“THE WAY WE WERE:” DIFFERING GENERATIONAL VIEWS ABOUT TECHNOLOGY Part 3
In this series of posts we are looking at the telecommunications technology available to the average consumer in the year 1960 and comparing it with that which exists today. We can trace some of the changes in daily life that the technological advances of the past fifty years have brought, and also see how our ancestors “did more with less.”
Consumer data recording: aural, visual, documents:
Not Yet Available in 1960: (aural) compact discs, cassette magnetic tape recorders, mp3 and Internet file sharing; (visual) VCRs, DVD format players and recorders, TIVO and other digital recorders, Internet file sharing, digital still cameras, digital video cameras and camcorders, etc.; (data) computers, electronic calculators, Internet, Xerox machines.
In Use: (aural) phonograph records, reel-to-reel magnetic tape recorders; (visual) photographic roll film cameras for still pictures, 8 mm photographic film motion picture cameras; (data) handwritten documents, typewriters.
Lifestyle: (aural) In 1960 recorded music collections were kept almost entirely in the form of vinyl phonograph records, which were typically 12 inch diameter, 33 r.p.m. “long playing” discs for albums or smaller 45 r.p.m. vinyl discs for individual songs. Stereo 33 r.p.m. phonograph recordings had just begun coming onto the market. However, the idea of recording home-generated audio directly to phonograph record blanks had never become popular. Magnetic tape (1/4″ width tape, a.c. line powered recorder/players) “reel to reel” recorders were available for both general purpose and high-end audio uses, including the first stereo-recording models, but were not in widespread adoption. Most consumers owned no aural recording devices. Pre-recorded audio entertainment tapes were uncommon.
(Visual) All consumer and commercial still picture and motion picture recording was done on photographic film; the digital picture system was still decades distant. Most consumers owned and used still cameras, which ranged from simple, no-adjustments “box cameras” to professional-grade equipment. Color snapshot photography was affordable and was in widespread use, although black-and-white photography was also still widely used. Exposed rolls of film were taken to camera or drug stores where they were shipped to processing centers for development and printing, while some color rolls were mailed directly to manufacturers for processing. In all cases, chemical-based processing and printing, followed by return of finished work, usually took several days.
Consumer motion pictures were typically recorded on 8 mm color film stock; a standard roll would record 4 minutes and 10 seconds. The home motion picture system did not record sound, although in future years a new consumer format would be introduced that did record sound on the film, using a magnetic strip along the edge of the film stock. Film and processing were relatively expensive, and far fewer consumers made motion pictures than took still photographs. Consumer motion pictures typically were shown using stand-alone 8 mm motion picture projectors. Almost no consumers owned commercial-grade 16 mm movie cameras and projectors (some of which projectors were available with integral optical sound systems). While commercial (and Hollywood) productions could be released in the 16 mm sound format, they never were released in 8 mm silent format. Consumers seldom purchased “pre-recorded” motion picture programming.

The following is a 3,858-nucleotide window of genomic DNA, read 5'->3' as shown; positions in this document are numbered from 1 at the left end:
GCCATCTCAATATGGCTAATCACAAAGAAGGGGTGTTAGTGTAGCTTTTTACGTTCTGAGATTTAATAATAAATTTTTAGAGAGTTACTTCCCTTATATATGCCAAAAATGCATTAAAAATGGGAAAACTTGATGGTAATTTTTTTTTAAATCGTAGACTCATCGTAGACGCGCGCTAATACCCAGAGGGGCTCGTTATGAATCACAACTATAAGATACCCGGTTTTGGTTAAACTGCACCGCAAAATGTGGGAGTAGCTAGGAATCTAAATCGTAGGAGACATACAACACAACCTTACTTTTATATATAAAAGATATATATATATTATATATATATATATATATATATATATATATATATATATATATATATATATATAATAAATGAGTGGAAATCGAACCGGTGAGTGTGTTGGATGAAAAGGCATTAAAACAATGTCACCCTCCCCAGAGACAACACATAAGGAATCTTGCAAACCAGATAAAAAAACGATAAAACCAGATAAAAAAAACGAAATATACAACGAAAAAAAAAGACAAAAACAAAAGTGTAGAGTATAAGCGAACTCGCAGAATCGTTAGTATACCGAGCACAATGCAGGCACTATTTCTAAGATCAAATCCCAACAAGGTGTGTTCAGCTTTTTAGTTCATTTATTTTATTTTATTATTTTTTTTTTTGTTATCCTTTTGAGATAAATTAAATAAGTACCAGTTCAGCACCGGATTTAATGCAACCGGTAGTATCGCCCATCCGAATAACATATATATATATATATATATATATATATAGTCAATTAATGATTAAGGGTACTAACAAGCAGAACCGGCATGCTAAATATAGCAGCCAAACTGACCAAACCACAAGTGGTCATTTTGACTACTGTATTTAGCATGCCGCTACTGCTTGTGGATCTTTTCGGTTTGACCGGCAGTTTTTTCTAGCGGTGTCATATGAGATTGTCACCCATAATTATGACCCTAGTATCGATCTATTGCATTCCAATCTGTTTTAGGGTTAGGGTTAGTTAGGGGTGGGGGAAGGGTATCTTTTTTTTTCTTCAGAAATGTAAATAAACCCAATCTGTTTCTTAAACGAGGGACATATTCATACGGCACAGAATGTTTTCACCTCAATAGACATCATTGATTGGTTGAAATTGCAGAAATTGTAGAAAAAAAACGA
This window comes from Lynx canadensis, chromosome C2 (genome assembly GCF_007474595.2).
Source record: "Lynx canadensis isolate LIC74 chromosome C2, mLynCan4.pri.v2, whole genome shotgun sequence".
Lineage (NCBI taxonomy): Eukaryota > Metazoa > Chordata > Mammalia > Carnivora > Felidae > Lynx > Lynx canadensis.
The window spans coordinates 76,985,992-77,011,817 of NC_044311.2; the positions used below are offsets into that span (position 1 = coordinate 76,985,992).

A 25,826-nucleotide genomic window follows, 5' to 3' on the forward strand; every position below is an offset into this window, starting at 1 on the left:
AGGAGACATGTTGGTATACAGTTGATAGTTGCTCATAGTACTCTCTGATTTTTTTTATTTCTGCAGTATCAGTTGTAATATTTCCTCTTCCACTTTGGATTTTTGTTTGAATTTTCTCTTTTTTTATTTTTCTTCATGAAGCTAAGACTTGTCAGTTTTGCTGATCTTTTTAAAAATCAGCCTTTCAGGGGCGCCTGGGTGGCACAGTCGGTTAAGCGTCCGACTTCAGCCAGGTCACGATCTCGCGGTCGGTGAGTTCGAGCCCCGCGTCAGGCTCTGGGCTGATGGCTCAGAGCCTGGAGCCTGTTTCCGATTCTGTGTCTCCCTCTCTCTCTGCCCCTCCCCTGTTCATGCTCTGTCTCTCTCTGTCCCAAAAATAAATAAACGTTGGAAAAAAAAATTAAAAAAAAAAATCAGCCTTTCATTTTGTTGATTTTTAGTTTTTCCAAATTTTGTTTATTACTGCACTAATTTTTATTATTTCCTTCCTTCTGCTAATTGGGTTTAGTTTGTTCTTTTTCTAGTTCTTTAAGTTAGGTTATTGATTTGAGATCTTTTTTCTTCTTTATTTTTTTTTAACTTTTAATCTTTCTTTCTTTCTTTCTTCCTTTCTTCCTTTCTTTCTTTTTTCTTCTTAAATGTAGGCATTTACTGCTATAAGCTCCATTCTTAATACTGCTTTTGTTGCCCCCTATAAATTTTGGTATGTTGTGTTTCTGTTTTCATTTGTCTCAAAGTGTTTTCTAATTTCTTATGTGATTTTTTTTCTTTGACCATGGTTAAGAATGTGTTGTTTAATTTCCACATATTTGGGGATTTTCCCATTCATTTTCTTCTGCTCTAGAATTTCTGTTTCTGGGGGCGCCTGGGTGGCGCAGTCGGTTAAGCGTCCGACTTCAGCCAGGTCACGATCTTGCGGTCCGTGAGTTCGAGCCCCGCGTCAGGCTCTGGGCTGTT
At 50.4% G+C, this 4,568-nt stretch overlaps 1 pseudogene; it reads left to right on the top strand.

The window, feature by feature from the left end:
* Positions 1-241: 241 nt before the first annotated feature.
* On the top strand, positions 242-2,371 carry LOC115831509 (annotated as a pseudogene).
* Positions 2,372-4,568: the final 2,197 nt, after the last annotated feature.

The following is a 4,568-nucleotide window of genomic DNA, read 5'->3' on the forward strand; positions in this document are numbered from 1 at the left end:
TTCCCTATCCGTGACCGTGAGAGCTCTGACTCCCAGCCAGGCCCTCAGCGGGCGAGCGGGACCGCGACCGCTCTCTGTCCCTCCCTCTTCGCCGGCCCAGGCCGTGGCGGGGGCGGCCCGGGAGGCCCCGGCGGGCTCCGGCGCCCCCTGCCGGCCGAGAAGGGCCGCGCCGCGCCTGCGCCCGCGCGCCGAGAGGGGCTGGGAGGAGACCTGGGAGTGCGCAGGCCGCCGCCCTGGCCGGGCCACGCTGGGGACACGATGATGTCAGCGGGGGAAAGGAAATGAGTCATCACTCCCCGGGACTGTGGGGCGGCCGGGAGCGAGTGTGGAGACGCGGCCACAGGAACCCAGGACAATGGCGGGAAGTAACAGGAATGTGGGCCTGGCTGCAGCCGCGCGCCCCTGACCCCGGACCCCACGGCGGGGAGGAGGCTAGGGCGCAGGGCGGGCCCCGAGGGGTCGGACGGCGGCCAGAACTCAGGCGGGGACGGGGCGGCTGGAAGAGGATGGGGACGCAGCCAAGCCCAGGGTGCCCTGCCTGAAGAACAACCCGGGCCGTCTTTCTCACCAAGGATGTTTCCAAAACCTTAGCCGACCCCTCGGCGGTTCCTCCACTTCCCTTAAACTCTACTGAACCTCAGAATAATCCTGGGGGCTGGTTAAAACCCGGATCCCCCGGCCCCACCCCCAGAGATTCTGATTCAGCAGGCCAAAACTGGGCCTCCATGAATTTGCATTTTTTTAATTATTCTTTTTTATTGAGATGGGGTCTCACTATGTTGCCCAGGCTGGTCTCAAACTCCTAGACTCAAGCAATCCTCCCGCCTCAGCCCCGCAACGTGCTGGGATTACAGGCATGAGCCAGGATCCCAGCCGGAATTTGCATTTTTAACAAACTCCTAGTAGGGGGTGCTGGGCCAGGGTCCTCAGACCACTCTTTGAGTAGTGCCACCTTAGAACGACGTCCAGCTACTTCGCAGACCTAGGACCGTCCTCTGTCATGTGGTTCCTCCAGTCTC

A photographic still picture offshoot, the Polaroid Corp. “picture in a minute” camera and specialized film system, had then been available for about a decade. In this system after the picture was taken the consumer pulled a “sandwich” of the special film system from the camera. Under ordinary light, the image was automatically developed and transferred to an integral paper sheet, and the finished picture became available for use after about one minute of processing. Most consumer “instant photography” was done in black and white, although a color picture system became available in this time period.
(Data) The term “data” implies permanent paper records, which in 1960 were the only practical way in which consumer data records could be kept. (Some commercial data was kept on rolls of magnetic tape for main-frame computer use; see below) The available technologies were few: sheets of paper handwritten upon with pens or pencils, or printed (“typed”) upon, character-by-character, using mechanical typewriters. Consumers did customarily exchange handwritten notes, letters, and greeting cards usually through the U. S. Mail, to maintain contact with friends.
Typewriters were common in business offices and also in the homes of those who needed to prepare printed documents. The less expensive typewriters operated entirely by the mechanical force of the typist striking keys on the keyboard with his fingers, while the better typewriters used a small internal electric motor to cause character printing and paper movement after a light touch on the keys. Typewritten documents were common in business, somewhat less so in personal life.